When did dual range transmissions disappear

Discussion in 'Thumpers' started by FlownOver, Oct 28, 2011.

  1. Woodsrat

    Woodsrat Gone ridin'

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    Oh yeah--forgot about big flywheels, too and their effect on clean running at low speeds.

    I own a Gas-Gas Pampera--one of the early ones that's more trials bike than enduro--and while it won't go down a beaten trail at speed very well when the going gets rough it'll idle through with no clutchwork or wheelspin whereas my riding buddies on their thoroughbred enduro bikes are spinning their rear wheel or slipping their clutch. It has a wide ratio six speed gearbox with an overdrive sixth gear that allows for good road speed even with trials gearing.

    Maybe a simple revamp of the gearbox ratios in adventure bikes would be a tremendous improvement.
    #41
  2. Mr. Canoehead

    Mr. Canoehead Taste Gunnels!

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    I think you got it backwards - a larger front sprocket raises gearing a smaller sprocket lowers gearing. The problem is that you can't get a small enough front sprocket to lower the ratio enough. 13 teeth seems to be the minimum.

    The pizza sprocket would go on the back. :lol3

    As for the CB900C reference - I remember from the road tests of the day that the dual range was a result of having to mate a chain drive engine to a shaft drive chassis. Honda happened to have a dual range box that fit the bill, so in a clever bit of parts-bin engineering, they made it a marketing feature.
    #42
  3. ineptizoid

    ineptizoid I'm scared hold me

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    This
    #43
  4. Countdown

    Countdown Long timer

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    My god 4.38 is off the chart! Hard to believe it had enough power to pull the gear changes.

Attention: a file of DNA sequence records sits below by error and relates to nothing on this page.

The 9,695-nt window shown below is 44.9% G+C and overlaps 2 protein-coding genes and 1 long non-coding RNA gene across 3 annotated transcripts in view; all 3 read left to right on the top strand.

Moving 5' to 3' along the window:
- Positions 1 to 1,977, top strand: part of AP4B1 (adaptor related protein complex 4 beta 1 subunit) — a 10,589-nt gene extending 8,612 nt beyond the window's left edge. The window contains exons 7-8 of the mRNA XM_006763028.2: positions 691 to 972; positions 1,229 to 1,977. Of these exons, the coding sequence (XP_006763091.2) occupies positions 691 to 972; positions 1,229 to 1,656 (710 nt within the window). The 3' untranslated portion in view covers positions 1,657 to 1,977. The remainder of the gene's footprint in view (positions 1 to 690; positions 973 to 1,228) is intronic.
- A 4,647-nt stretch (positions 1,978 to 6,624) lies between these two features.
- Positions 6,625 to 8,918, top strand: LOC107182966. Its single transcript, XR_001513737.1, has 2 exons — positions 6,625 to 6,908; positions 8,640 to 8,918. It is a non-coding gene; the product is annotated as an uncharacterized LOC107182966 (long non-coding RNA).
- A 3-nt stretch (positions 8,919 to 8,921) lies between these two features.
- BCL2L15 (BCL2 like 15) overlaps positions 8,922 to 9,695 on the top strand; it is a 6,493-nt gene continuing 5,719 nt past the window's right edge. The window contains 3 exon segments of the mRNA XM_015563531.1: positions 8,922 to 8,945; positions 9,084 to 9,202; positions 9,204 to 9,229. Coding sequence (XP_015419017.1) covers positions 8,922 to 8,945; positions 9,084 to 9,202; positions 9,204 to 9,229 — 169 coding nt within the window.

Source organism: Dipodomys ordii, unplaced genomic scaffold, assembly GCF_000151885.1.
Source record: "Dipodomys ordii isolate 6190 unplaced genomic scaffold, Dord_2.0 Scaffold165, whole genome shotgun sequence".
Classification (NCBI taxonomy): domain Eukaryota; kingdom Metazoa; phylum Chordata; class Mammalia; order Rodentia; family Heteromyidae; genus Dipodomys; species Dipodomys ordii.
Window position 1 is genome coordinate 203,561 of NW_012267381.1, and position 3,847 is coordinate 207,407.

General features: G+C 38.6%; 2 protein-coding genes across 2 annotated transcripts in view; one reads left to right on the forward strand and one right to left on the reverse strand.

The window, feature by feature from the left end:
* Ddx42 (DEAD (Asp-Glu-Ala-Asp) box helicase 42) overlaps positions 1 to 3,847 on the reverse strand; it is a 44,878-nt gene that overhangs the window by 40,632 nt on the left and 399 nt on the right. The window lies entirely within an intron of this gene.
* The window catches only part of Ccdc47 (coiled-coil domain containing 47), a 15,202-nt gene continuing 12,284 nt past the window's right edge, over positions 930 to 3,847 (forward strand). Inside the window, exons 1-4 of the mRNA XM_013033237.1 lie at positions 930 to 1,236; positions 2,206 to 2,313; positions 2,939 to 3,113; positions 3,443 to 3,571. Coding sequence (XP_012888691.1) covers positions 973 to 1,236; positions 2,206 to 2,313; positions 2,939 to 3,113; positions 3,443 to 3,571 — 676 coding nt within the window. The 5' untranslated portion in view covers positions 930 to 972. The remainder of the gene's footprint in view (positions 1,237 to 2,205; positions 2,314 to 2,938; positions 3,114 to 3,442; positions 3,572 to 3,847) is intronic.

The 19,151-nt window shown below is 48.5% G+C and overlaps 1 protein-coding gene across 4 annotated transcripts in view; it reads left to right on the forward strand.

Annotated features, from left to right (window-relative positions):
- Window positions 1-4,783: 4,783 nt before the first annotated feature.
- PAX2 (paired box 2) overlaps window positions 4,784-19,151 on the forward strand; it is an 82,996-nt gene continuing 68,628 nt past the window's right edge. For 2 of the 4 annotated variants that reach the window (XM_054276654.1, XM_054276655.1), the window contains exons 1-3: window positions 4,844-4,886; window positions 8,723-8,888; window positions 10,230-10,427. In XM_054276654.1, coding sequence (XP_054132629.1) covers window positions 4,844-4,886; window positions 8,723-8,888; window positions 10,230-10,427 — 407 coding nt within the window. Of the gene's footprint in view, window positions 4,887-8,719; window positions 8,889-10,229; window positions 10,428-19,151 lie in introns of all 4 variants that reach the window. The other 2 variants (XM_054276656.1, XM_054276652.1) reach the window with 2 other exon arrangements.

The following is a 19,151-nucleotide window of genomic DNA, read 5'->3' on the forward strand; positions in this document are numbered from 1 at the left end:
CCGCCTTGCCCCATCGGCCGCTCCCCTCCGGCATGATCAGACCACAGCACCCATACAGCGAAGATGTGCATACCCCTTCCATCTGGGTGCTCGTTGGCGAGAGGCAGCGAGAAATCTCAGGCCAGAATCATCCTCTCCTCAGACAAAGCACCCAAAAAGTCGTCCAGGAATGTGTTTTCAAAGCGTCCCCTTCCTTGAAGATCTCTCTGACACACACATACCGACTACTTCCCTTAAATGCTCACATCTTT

See post 28

    http://www.advrider.com/forums/showpost.php?p=18521366&postcount=28
    #44
  5. kpt4321

    kpt4321 Long timer

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    There are lots of benefit to (reasonably) tight gearing too, guys. Not everybody wants to ride at a walking pace and have to run an engine through a huge rev range before they can shift.
    #45
  6. Woodsrat

    Woodsrat Gone ridin'

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    ...And this puts us back to the reason we need some sort of reduction box. If ALL the ratios are lowered the gaps between the gears become redundant.

    Here's a thought--instead of putting the reduction box on the output side of things why not incorporate it in the primary drive??? I haven't sat down and done the math to see what kind of change might be necessary to get some plonk out of the motors currently available but it might be a possibility.

    As for Mr. kpt4321's comment about his computations of the speed of the DRZ & WWR--if you can walk alongside an idling bike at six or even four miles an hour while walking it through rough terrain you're obviously in a lot better shape than the rest of us. You probably even have the ability and fearlessness to attack these sections at speed as well. My advice to you is to go enjoy your bike and let us old phucks whine about the fact that most modern bikes simply don't work for us. Anyone who's managed to get their KLR, DR, XR-L, G/S or whatever in a pickle of a situation and overheated their clutch from trying to get through it can definitely relate to what's been discussed here.

    My guess is, however, that in the real world the ability to be able to walk alongside a typical "adventure" bike without having to work the shit out of the clutch or run alongside it would be a benefit to everyone--unless, of course, they stay on the bunny trails or asphalt.:lol3
    #46
  7. jlw

    jlw Adventurer

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    Check out


    Dual Ratio Sprockets


    Would it work for Dual Sporting? Currently it is only on a selected sport bikes for stunting.

    This is from a recent email correspondence